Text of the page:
Bodybuilders manage twenty percent more reps with beetroot juice

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Beetroot juice is not only a good supplement for endurance athletes. Bodybuilders and other strength athletes can train more intensively by adding beetroot juice to their daily diet, researchers at Edge Hill University in England discovered.

Beetroot juice is a natural source of inorganic nitrate, and nitrate functions as a precursor of nitrogen monoxide in the body. Nitrogen monoxide widens the blood vessels and it boosts the supply of nutrients and oxygen to the muscles.

There are indications that nitrogen monoxide plays a role in muscle growth too – and so manufacturers of bodybuilding supplements have started to market a wide range of products that are supposed to boost the concentration of nitrogen monoxide in the blood. You’ll find an overview of our posts on nitrogen monoxide and supplementation here.

Study
Beetroot juice is not only a good supplement for endurance athletes. Bodybuilders and other strength athletes can train more intensively by adding beetroot juice to their daily diet, researchers at Edge Hill University in England discovered.
The researchers got twelve male students, all of whom had been doing strength training for a long time, to drink a bottle of Beet It SPORT Shot every day for six days. Beet It SPORT Shot is a product made by James White [jameswhite.co.uk] and contains 70 ml concentrated beetroot juice and 400 mg nitrate. James White did not finance the study.

On another occasion the students drank a berry juice – without nitrates.

Before and after each supplementation period the subjects had to do three sets of bench presses to failure, using 60 percent of the weight with which they could just manage 1 rep. The students rested for two minutes between sets.

Results
The beetroot juice concentrate boosted the total number of reps the subjects could do by twenty percent.

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Conclusion
“Coaches and their athletes alike, could make use of nitrate supplementation since our evidence suggests it, can be used within healthy male resistance trained population to increase exercise tolerance and improve performance”, the researchers wrote.

“Further studies are necessary to investigate long term use and possible adaptations to resistance training with longer periods of dosing with nitrate.”

Ingestion of a Nitric Oxide Enhancing Supplement Improves Resistance Exercise Performance

Abstract

Abstract: Mosher, SL, Sparks, SA, Williams, EL, Bentley, DJ, and Mc Naughton, LR. Ingestion of a nitric oxide enhancing supplement improves resistance exercise performance. J Strength Cond Res 30 (12): 3520–3524, 2016—Studies have established that supplementation of nitrate increases nitric oxide which in turn improves exercise performance. The current study aimed to investigate the effects of nitrate ingestion on performance of bench press resistance exercise until failure. Twelve recreationally active (age, 21 ± 2 years, height, 177.2 ± 4.0 cm, weight, 82.49 ± 9.78 kg) resistance-trained men participated in the study. The study used a double-blind, randomized cross-over design, where participants ingested either 70 ml of “BEET It Sport” nitrate shot containing 6.4 millimoles (mmol?1·L?1) or 400 mg of nitrate or a blackcurrant placebo drink. Participants completed a resistance exercise session, consisting of bench press exercise at an intensity of 60% of their established 1 repetition maximum (1RM), for 3 sets until failure with 2 minutes rest interval between sets. The repetitions completed, total weight lifted, local and general rate of perceived exertion (RPE), and blood lactate were all measured. The results showed a significant difference in repetitions to failure (p ? 0.001) and total weight lifted (p ? 0.001). However, there were no significant difference between blood lactate over the 2 trials (p = 0.238), and no difference in Local (p = 0.807) or general (p = 0.420) indicators of fatigue as measured by RPE. This study demonstrates that nitrate supplementation has the potential to improve resistance training performance and work output compared with a placebo.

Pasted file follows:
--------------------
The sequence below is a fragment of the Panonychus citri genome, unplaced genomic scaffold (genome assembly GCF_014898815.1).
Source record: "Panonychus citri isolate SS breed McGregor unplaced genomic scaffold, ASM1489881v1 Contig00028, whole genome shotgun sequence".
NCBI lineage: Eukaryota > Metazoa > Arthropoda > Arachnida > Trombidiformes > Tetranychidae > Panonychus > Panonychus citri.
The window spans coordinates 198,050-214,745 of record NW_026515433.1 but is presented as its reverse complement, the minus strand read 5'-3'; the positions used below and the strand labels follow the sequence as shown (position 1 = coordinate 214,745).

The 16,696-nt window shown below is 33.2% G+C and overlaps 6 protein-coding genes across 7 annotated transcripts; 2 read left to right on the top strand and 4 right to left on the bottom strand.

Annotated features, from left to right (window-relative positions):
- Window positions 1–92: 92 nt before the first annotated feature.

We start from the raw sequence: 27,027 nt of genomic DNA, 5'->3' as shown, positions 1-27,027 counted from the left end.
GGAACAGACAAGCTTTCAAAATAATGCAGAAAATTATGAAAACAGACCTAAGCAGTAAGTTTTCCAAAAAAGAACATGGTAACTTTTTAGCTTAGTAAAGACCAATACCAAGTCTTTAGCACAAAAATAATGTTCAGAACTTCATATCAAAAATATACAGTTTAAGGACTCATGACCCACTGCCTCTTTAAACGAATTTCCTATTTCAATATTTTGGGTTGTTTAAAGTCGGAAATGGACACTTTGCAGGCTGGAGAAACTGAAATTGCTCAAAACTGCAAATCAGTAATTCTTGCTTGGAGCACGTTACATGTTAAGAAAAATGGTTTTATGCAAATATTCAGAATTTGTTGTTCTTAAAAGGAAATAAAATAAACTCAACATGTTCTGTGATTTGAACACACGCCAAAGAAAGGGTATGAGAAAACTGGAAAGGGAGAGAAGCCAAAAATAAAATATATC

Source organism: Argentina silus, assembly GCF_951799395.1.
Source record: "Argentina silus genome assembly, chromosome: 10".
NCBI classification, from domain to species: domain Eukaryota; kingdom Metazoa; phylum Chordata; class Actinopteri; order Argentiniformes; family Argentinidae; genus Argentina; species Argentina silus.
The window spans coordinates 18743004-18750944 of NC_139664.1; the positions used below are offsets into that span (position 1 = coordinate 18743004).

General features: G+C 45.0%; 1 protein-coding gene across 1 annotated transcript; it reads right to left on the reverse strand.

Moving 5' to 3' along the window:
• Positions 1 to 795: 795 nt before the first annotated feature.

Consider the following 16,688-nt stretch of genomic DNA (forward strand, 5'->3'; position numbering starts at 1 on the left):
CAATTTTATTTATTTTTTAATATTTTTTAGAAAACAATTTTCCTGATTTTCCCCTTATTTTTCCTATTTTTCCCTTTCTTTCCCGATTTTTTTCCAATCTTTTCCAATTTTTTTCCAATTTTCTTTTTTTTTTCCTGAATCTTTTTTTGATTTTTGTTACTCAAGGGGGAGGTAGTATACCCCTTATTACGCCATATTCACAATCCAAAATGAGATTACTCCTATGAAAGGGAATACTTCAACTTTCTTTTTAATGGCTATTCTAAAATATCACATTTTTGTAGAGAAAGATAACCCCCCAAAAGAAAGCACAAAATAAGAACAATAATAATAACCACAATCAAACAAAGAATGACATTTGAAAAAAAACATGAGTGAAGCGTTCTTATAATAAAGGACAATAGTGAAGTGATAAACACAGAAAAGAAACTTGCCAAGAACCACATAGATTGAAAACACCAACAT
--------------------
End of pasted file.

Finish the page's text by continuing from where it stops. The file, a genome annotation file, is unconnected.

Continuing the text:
Source: http://journals.lww.com/nsca-jscr/pages/articleviewer.aspx?year=2016&issue=12000&article=00030

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